Unexpected growth in consumer spending and residential construction have seen the Canadian economy outperform in 2014, but continued low interest rates and a cheaper loonie are necessary to sustain growth going forward, finds a new report from CIBC World Markets.
The report notes that while Canada’s economy will see better than three per cent growth in both the second and third quarters, the drivers are not sustainable. “Neither housing nor consumption funded from a falling savings rate can be the permanent drivers of growth, so all eyes will be on capital spending and exports,” says Avery Shenfeld, Chief Economist at CIBC. “The market’s response will be less about getting two and a half per cent growth to close the output gap, than about the policy backdrop needed to do so.”
Mr. Shenfeld expects the U.S. economy to continue to improve and Canada’s to track along with it but with the countries taking a differing approach to monetary policy. “We’re not at zero, so there’s less urgency to begin dialing down the stimulus. But more critically, Bank of Canada Governor, Stephen Poloz wants growth led by exports and capital spending. There’s no specific FX target, but a weaker Canadian dollar will be a key ingredient in restoring competitiveness and making Canada an attractive place to expand capacity.”
He says this will be achieved by letting the U.S. eliminate the entire Canada-U.S. short-rate differential before we see even one Bank of Canada hike. A much weaker loonie could then allow the Bank to carry on to a 1.5 per cent overnight rate by year end 2015.
Co-authors, Benjamin Tal and Nick Exarhos write that an improving economy stateside has already started to help Canadian exports. “Geography always makes the U.S. key to Canada, but America’s outperformace vs. other G-7 countries is enhancing that dependence. In fact, exports destined to the U.S. market are already growing at a near 17 per cent year-on-year pace, while those destined elsewhere up by just under 11 per cent.”
However, much of the current momentum is coming from energy exports, now delivering a quarter of Canada’s dollar value of outbound shipments. Estimates from the Canadian Association of Petroleum Producers suggest that black gold’s shine isn’t likely to fade any time soon. Applying production estimates to their relatively stable historical relationship to exports destined for the U.S., suggests that Canada in 2016 will have exported more than 230 million additional barrels than it did in 2013.
But energy’s growing share also reflects what was, until very recently, a lacklustre performance by other exporters. The Bank of Canada identified sectors like forestry products, machinery, aircraft products, and other electronics as key in carrying the next leg of Canadian export resurgence, but this group has actually trailed other non-energy exporters in the past year.
A key factor in this is that many non-energy exports historically came from sectors sensitive to the exchange rate. The long period in which the Canadian dollar was overvalued led to exits of plants from this country, taking out the capacity that would now typically be responding to better news stateside.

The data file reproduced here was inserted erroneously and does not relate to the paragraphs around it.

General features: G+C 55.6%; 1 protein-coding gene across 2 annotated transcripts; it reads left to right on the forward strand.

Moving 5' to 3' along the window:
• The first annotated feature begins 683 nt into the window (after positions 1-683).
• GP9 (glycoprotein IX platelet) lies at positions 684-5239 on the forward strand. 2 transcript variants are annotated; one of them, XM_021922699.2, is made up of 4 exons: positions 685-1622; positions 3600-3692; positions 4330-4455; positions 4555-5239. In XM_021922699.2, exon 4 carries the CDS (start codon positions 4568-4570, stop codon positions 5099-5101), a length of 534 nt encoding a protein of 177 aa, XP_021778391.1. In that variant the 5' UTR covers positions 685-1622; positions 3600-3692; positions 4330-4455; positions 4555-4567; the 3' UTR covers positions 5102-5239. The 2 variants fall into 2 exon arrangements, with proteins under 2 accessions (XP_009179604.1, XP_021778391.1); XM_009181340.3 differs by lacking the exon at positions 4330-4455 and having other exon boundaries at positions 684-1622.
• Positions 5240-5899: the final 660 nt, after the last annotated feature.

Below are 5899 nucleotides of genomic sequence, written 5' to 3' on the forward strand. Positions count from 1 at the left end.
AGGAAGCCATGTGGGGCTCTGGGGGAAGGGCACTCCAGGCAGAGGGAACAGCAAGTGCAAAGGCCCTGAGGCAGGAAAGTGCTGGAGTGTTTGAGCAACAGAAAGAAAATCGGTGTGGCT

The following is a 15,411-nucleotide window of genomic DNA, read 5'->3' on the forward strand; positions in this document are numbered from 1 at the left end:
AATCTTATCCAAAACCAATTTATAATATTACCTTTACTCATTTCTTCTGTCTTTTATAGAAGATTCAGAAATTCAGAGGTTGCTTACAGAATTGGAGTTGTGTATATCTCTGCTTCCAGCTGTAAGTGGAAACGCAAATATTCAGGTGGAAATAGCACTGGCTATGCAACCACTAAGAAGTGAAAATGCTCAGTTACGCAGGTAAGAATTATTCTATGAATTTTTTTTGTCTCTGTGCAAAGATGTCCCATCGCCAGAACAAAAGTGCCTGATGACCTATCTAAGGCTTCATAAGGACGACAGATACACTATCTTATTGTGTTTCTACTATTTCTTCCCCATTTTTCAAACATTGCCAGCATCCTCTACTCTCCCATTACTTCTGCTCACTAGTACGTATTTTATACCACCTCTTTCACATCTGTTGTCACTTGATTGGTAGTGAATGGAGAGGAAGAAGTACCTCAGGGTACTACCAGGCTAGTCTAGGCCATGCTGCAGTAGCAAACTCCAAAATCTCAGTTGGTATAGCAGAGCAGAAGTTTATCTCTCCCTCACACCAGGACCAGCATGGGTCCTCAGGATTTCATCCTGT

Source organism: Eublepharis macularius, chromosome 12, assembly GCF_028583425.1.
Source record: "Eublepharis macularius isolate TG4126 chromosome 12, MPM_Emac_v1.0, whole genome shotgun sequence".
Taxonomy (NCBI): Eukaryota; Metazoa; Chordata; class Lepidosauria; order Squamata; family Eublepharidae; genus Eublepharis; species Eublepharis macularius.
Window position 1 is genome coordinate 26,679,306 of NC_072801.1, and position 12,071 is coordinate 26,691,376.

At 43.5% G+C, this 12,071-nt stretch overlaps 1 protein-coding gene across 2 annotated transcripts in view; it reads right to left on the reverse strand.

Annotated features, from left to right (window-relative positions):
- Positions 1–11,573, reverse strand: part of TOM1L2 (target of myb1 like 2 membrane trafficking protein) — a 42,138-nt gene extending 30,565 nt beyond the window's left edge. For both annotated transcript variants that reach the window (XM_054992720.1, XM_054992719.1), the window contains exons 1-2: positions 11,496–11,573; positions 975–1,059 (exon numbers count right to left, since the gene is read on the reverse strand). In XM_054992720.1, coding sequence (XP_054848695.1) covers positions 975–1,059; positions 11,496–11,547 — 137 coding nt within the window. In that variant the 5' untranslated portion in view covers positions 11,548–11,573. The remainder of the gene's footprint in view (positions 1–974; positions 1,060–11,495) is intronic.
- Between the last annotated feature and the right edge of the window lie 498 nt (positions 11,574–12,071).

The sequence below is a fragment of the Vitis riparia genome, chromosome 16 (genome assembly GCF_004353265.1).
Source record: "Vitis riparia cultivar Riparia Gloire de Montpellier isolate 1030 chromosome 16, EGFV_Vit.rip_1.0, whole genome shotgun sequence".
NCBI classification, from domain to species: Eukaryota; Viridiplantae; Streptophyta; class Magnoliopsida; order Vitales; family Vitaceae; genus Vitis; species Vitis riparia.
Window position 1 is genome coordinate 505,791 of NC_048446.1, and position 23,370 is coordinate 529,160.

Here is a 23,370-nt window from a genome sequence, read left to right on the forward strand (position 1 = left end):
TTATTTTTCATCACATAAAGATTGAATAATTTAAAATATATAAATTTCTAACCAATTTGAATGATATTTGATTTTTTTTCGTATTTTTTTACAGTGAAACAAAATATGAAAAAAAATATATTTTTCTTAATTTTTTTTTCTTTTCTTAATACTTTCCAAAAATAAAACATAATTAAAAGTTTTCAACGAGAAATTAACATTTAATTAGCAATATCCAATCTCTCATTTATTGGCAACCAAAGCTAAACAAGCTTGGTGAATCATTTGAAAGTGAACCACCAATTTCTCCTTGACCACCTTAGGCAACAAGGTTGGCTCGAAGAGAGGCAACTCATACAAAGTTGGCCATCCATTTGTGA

With the weaker value of the Canadian dollar providing a more competitive exchange rate and positive price shocks for some products such as food, the loonie-sensitive sectors have seen an 11.8 per cent gain in nominal exports in the past twelve months, vs. 8.7 per cent for other non-energy industries.
“But there is much more to do ahead,” says Mr. Tal. “There are lags before the full impact of the late 2013 depreciation will be fully felt by existing plants. And we will likely need even more time, and a still weaker exchange rate, to prompt the entry of new production facilities that can start to fill the void left by earlier exits.
“Thus far, after the steepest correction in the post-war period, and an initially strong rebound, capital spending is well below where it typically should be at this more mature stage of the cycle. And the issue is not capability. Our business capability index, which uses an array of indicators to measure the ability of Canadian firms to spend, is close to a record high. That suggests that financial limitations aren’t the culprit. It’s all about the willingness to invest.”
He notes that Corporate Canada appears more inclined to spend on bricks and mortar or takeovers elsewhere. “Foreign direct investment (FDI) by Canadian companies rose by a record high nine per cent in 2013—the exact opposite of the decelerating growth trajectory in capital spending at home. The ratio of the outflow of FDI to capital expenditure is close to 20 per cent—again a record high.”
But he says that at some point businesses have to invest in existing facilities at home. Right now a growing proportion of each capital spending dollar is devoted to replacement investments that simply maintain existing levels of production. The practical implication is that capital investment must rise much more quickly in order to accommodate both replacement and expansion investments.
There are signs that, despite some reservations, spending is about to accelerate. Mr. Tal says the Bank of Canada’s Business Index is now at a level that, in the past, was consistent with real business investment climbing by close to five per cent on an annual basis.
Mr. Shenfeld says that with the backdrop, corporate earnings still have room to run. “Our top-down model, which ties key economic indicators – such as Canadian and U.S. GDP and various resource prices – to bottom line results, projects TSX Composite earnings growth of 11 per cent in 2015. That’s above the historical average. Bond yields will provide some noisy volatility for stocks, but double digit earnings gains should still see major indexes close next year at moderately higher levels.”
The complete CIBC World Markets report is available at: http://research.cibcwm.com/economic_public/download/fsep14.pdf